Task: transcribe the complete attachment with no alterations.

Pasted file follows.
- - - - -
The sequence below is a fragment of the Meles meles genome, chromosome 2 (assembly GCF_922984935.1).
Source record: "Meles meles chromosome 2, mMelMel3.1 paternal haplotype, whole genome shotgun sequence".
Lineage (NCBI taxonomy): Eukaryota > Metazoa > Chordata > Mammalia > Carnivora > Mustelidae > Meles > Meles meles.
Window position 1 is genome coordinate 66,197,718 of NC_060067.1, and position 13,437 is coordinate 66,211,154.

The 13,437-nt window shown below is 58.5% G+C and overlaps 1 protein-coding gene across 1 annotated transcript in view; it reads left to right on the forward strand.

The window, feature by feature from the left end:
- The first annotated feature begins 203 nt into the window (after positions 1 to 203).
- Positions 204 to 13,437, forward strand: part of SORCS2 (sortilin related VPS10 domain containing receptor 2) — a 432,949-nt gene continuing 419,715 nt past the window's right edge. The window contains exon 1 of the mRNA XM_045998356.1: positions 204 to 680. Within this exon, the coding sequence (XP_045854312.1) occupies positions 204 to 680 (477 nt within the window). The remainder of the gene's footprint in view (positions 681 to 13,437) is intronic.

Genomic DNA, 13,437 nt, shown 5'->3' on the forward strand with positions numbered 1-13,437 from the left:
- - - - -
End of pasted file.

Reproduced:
The sequence below is a fragment of the Meles meles genome, chromosome 2 (assembly GCF_922984935.1).
Source record: "Meles meles chromosome 2, mMelMel3.1 paternal haplotype, whole genome shotgun sequence".
Lineage (NCBI taxonomy): Eukaryota > Metazoa > Chordata > Mammalia > Carnivora > Mustelidae > Meles > Meles meles.
Window position 1 is genome coordinate 66,197,718 of NC_060067.1, and position 13,437 is coordinate 66,211,154.

The 13,437-nt window shown below is 58.5% G+C and overlaps 1 protein-coding gene across 1 annotated transcript in view; it reads left to right on the forward strand.

The window, feature by feature from the left end:
- The first annotated feature begins 203 nt into the window (after positions 1 to 203).
- Positions 204 to 13,437, forward strand: part of SORCS2 (sortilin related VPS10 domain containing receptor 2) — a 432,949-nt gene continuing 419,715 nt past the window's right edge. The window contains exon 1 of the mRNA XM_045998356.1: positions 204 to 680. Within this exon, the coding sequence (XP_045854312.1) occupies positions 204 to 680 (477 nt within the window). The remainder of the gene's footprint in view (positions 681 to 13,437) is intronic.

Genomic DNA, 13,437 nt, shown 5'->3' on the forward strand with positions numbered 1-13,437 from the left: